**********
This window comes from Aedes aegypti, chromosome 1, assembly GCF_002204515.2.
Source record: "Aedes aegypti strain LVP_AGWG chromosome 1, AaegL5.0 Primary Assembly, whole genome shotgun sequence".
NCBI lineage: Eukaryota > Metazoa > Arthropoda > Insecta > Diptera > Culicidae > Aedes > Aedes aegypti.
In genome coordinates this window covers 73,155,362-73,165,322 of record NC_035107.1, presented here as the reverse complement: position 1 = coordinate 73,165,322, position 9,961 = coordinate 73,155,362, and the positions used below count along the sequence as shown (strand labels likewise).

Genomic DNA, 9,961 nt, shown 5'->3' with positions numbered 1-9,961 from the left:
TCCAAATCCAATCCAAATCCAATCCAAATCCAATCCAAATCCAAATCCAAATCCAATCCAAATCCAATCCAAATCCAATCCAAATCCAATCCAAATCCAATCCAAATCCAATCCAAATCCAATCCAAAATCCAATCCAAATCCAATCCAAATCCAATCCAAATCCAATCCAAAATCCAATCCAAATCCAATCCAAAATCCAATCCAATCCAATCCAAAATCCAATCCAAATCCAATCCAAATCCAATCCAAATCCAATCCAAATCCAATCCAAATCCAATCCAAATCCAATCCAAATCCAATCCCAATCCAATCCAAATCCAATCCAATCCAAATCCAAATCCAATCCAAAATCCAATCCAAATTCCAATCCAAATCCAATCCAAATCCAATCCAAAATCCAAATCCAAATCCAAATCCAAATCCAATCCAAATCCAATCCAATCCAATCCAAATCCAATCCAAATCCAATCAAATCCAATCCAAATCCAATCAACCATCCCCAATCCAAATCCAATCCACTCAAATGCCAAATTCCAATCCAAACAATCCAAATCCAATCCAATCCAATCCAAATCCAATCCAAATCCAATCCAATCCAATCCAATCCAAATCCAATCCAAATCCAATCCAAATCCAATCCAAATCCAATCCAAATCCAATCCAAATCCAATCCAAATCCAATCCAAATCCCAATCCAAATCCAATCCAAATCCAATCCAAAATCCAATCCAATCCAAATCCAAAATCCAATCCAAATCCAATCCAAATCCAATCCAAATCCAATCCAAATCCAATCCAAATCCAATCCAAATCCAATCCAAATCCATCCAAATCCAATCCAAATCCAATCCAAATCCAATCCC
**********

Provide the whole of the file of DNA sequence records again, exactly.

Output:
This window comes from Aedes aegypti, chromosome 1, assembly GCF_002204515.2.
Source record: "Aedes aegypti strain LVP_AGWG chromosome 1, AaegL5.0 Primary Assembly, whole genome shotgun sequence".
NCBI lineage: Eukaryota > Metazoa > Arthropoda > Insecta > Diptera > Culicidae > Aedes > Aedes aegypti.
In genome coordinates this window covers 73,155,362-73,165,322 of record NC_035107.1, presented here as the reverse complement: position 1 = coordinate 73,165,322, position 9,961 = coordinate 73,155,362, and the positions used below count along the sequence as shown (strand labels likewise).

Genomic DNA, 9,961 nt, shown 5'->3' with positions numbered 1-9,961 from the left:
TCCAAATCCAATCCAAATCCAATCCAAATCCAATCCAAATCCAAATCCAAATCCAATCCAAATCCAATCCAAATCCAATCCAAATCCAATCCAAATCCAATCCAAATCCAATCCAAATCCAATCCAAAATCCAATCCAAATCCAATCCAAATCCAATCCAAATCCAATCCAAAATCCAATCCAAATCCAATCCAAAATCCAATCCAATCCAATCCAAAATCCAATCCAAATCCAATCCAAATCCAATCCAAATCCAATCCAAATCCAATCCAAATCCAATCCAAATCCAATCCAAATCCAATCCCAATCCAATCCAAATCCAATCCAATCCAAATCCAAATCCAATCCAAAATCCAATCCAAATTCCAATCCAAATCCAATCCAAATCCAATCCAAAATCCAAATCCAAATCCAAATCCAAATCCAATCCAAATCCAATCCAATCCAATCCAAATCCAATCCAAATCCAATCAAATCCAATCCAAATCCAATCAACCATCCCCAATCCAAATCCAATCCACTCAAATGCCAAATTCCAATCCAAACAATCCAAATCCAATCCAATCCAATCCAAATCCAATCCAAATCCAATCCAATCCAATCCAATCCAAATCCAATCCAAATCCAATCCAAATCCAATCCAAATCCAATCCAAATCCAATCCAAATCCAATCCAAATCCAATCCAAATCCCAATCCAAATCCAATCCAAATCCAATCCAAAATCCAATCCAATCCAAATCCAAAATCCAATCCAAATCCAATCCAAATCCAATCCAAATCCAATCCAAATCCAATCCAAATCCAATCCAAATCCAATCCAAATCCATCCAAATCCAATCCAAATCCAATCCAAATCCAATCCC